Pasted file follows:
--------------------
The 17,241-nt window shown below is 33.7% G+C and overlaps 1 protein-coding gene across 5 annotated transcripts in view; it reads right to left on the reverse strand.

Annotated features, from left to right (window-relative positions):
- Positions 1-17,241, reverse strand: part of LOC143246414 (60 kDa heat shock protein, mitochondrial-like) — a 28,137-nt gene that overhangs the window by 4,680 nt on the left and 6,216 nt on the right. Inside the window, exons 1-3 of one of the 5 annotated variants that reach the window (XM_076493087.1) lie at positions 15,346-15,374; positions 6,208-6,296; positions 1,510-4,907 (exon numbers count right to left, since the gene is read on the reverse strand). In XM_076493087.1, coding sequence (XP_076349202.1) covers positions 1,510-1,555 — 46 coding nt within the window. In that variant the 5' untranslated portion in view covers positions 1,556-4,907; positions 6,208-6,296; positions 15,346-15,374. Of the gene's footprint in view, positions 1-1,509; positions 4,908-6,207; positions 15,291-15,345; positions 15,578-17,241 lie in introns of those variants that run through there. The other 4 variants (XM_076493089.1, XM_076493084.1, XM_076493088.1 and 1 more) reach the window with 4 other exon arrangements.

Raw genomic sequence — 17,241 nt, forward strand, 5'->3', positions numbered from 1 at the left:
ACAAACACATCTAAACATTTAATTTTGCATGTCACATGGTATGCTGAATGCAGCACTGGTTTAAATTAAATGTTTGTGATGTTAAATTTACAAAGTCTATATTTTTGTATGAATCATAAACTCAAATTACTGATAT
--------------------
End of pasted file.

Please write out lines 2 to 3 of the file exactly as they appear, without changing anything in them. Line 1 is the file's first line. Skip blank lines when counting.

Annotated features, from left to right (window-relative positions):
- Positions 1-17,241, reverse strand: part of LOC143246414 (60 kDa heat shock protein, mitochondrial-like) — a 28,137-nt gene that overhangs the window by 4,680 nt on the left and 6,216 nt on the right. Inside the window, exons 1-3 of one of the 5 annotated variants that reach the window (XM_076493087.1) lie at positions 15,346-15,374; positions 6,208-6,296; positions 1,510-4,907 (exon numbers count right to left, since the gene is read on the reverse strand). In XM_076493087.1, coding sequence (XP_076349202.1) covers positions 1,510-1,555 — 46 coding nt within the window. In that variant the 5' untranslated portion in view covers positions 1,556-4,907; positions 6,208-6,296; positions 15,346-15,374. Of the gene's footprint in view, positions 1-1,509; positions 4,908-6,207; positions 15,291-15,345; positions 15,578-17,241 lie in introns of those variants that run through there. The other 4 variants (XM_076493089.1, XM_076493084.1, XM_076493088.1 and 1 more) reach the window with 4 other exon arrangements.